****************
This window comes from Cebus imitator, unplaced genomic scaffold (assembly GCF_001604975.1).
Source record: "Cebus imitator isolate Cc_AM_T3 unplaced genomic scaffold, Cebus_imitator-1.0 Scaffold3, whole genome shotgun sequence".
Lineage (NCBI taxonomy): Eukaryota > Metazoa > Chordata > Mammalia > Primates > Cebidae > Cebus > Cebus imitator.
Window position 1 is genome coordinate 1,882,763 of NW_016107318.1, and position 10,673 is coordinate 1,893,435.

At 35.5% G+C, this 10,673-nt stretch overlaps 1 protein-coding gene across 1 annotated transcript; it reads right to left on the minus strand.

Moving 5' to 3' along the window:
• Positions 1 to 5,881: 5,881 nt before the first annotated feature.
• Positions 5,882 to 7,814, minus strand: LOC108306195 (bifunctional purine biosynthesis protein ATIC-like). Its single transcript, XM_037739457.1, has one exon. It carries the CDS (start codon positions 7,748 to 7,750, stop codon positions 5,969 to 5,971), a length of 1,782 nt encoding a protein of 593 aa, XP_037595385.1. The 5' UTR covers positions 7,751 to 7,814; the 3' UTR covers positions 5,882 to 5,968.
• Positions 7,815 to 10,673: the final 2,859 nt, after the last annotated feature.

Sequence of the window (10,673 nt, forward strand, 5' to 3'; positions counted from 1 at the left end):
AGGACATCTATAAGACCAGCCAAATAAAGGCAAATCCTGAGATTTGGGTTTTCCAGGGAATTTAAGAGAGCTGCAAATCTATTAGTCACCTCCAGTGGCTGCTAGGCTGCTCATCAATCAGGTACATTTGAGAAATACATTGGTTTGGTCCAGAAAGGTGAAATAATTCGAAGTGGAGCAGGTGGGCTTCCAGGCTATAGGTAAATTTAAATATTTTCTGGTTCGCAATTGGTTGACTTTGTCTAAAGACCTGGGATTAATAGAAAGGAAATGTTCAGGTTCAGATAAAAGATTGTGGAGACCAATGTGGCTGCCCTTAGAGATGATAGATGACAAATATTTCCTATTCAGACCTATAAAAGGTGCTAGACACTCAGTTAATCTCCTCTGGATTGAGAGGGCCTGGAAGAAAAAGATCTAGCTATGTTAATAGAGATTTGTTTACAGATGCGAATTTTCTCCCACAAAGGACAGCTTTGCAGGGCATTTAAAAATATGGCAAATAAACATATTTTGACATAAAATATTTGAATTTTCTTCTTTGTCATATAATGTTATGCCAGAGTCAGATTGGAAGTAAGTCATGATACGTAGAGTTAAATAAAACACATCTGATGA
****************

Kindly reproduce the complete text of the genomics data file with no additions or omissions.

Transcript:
This window comes from Cebus imitator, unplaced genomic scaffold (assembly GCF_001604975.1).
Source record: "Cebus imitator isolate Cc_AM_T3 unplaced genomic scaffold, Cebus_imitator-1.0 Scaffold3, whole genome shotgun sequence".
Lineage (NCBI taxonomy): Eukaryota > Metazoa > Chordata > Mammalia > Primates > Cebidae > Cebus > Cebus imitator.
Window position 1 is genome coordinate 1,882,763 of NW_016107318.1, and position 10,673 is coordinate 1,893,435.

At 35.5% G+C, this 10,673-nt stretch overlaps 1 protein-coding gene across 1 annotated transcript; it reads right to left on the minus strand.

Moving 5' to 3' along the window:
• Positions 1 to 5,881: 5,881 nt before the first annotated feature.
• Positions 5,882 to 7,814, minus strand: LOC108306195 (bifunctional purine biosynthesis protein ATIC-like). Its single transcript, XM_037739457.1, has one exon. It carries the CDS (start codon positions 7,748 to 7,750, stop codon positions 5,969 to 5,971), a length of 1,782 nt encoding a protein of 593 aa, XP_037595385.1. The 5' UTR covers positions 7,751 to 7,814; the 3' UTR covers positions 5,882 to 5,968.
• Positions 7,815 to 10,673: the final 2,859 nt, after the last annotated feature.

Sequence of the window (10,673 nt, forward strand, 5' to 3'; positions counted from 1 at the left end):
AGGACATCTATAAGACCAGCCAAATAAAGGCAAATCCTGAGATTTGGGTTTTCCAGGGAATTTAAGAGAGCTGCAAATCTATTAGTCACCTCCAGTGGCTGCTAGGCTGCTCATCAATCAGGTACATTTGAGAAATACATTGGTTTGGTCCAGAAAGGTGAAATAATTCGAAGTGGAGCAGGTGGGCTTCCAGGCTATAGGTAAATTTAAATATTTTCTGGTTCGCAATTGGTTGACTTTGTCTAAAGACCTGGGATTAATAGAAAGGAAATGTTCAGGTTCAGATAAAAGATTGTGGAGACCAATGTGGCTGCCCTTAGAGATGATAGATGACAAATATTTCCTATTCAGACCTATAAAAGGTGCTAGACACTCAGTTAATCTCCTCTGGATTGAGAGGGCCTGGAAGAAAAAGATCTAGCTATGTTAATAGAGATTTGTTTACAGATGCGAATTTTCTCCCACAAAGGACAGCTTTGCAGGGCATTTAAAAATATGGCAAATAAACATATTTTGACATAAAATATTTGAATTTTCTTCTTTGTCATATAATGTTATGCCAGAGTCAGATTGGAAGTAAGTCATGATACGTAGAGTTAAATAAAACACATCTGATGA